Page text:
The news that Donald Trump has offended sensibilities in Britain by retweeting a far-right leader hasn’t yet made that big a splash across the pond.
The US political agenda is concerned not only with the tax reform battle in the Senate, but are concentrating more on the President’s tweets regarding his own citizens.
In the UK, the news is dominating headlines – Prime Minister Theresa May was forced to criticise the President - a key ally – while some of her own ministers went far further in their attacks on Trump, who hit back in a late night tweet effectively telling Ms May to butt out.
Could lasting damage be done to the UK/US relationship? We look at the potential impact.
When Theresa May, despite some criticism, visited Donald Trump shortly after his inauguration, she extended an offer of a state visit to the
This was an unusually quick offer, and was seen as an early sign that the UK Government under Mrs May was keen to get off on the right foot with a President who had already shattered so many norms.
Working together closely has been a near-constant feature of British-American relations, but the bells and whistles of a full state visit, which involve dinner with the Queen, is a less frequent honour.
George W Bush and Barack Obama didn’t receive state visits until three years into their respective terms, and Buckingham Palace was understood to be edgy about previous lewd comments Trump had made about the late Princess Diana.
The offer of a state visit, and the acceptance of it, appeared sincere earlier this year, but both sides appear to have lost enthusiasm for the idea.
US officials have made it clear that the President won’t come to the UK unless he will be guaranteed a good reception from the public, which is about as unreasonable as demanding that there will be good weather.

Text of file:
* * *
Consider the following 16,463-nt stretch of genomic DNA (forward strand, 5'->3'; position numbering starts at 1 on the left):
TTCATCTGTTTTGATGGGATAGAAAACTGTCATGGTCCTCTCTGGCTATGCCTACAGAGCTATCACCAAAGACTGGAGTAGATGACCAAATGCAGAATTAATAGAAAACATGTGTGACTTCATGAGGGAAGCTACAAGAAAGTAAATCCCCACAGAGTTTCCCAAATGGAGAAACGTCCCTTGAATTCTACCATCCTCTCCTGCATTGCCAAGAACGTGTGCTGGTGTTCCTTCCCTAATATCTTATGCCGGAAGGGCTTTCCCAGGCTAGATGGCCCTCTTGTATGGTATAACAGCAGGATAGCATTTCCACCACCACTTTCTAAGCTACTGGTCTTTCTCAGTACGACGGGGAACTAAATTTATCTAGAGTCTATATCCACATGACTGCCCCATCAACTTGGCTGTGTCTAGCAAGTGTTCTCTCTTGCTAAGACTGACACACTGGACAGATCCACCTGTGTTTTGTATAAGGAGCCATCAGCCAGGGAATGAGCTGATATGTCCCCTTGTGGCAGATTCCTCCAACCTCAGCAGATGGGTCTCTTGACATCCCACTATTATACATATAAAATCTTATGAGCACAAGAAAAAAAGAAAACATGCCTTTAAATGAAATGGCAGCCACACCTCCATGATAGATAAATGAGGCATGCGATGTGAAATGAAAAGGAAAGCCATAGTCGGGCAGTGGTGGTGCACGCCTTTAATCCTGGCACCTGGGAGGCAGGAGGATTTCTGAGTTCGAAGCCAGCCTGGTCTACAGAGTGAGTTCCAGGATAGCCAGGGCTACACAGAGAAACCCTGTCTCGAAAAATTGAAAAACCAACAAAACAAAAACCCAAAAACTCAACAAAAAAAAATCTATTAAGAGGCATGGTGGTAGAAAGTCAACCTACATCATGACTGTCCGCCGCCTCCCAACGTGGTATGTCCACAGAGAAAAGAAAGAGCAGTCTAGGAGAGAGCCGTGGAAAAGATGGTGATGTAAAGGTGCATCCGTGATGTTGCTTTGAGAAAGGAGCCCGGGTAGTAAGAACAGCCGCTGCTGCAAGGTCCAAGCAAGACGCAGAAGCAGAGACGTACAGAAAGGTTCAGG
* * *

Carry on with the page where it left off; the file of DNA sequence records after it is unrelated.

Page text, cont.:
For their part, sources in the UK Government have talked of kicking the state visit into the longest of long grass.
With the tweet from President Trump reading “@Theresa_May don’t focus on me,” was a sharp reminder for the Prime Minister on the sensitivity of the man in the Oval Office.
As political rebukes from world leaders go, Mrs May’s condemnation of Trump’s retweets was hardly ‘Mr Gorbachev tear down this wall.’
The Prime Minister merely opined that the President’s retweets of Jayda Fransen, the deputy leader of fringe group Britain First, were ‘wrong’.
Anyone who has dealt with Donald Trump, whether politically, personally, or in business, knows that the best way to recruit him as an ally is through appealing to his ego.
China has already felt the benefit of this, having used a recent Presidential visit to flatter Trump, who has since softened his tone on Beijing’s stance on North Korea.
Having received a swift and highly personally backlash over her relatively mild condemnation, Mrs May could be set to reassess the diplomatic aspect of the Special Relationship, which has previously shown a reliance (some would argue over-reliance) on personal rapport between two leaders.
Long way round?
A potentially interesting facet of the Special Relationship in 2017 is the position of Republicans in Congress.
The GOP controls both the Senate and the House of Representatives, but have often found their mission has been hampered, not aided, by Trump.
Most Republicans in Congress have taken the lead of Speaker Paul Ryan, who has adopted the politically useful, if not entirely courageous, approach to simply ignore Trump controversies when they arise.
None have yet broken ranks on the President’s retweets, and Mrs May and her team will be watching with interests to see whether, in diplomatic terms, an irate President can simply be circumvented.
As with all things to do with a President who has scant regard for norms and protocols, there are no easy options, and uncertainty over the Special Relationship will continue for years to come.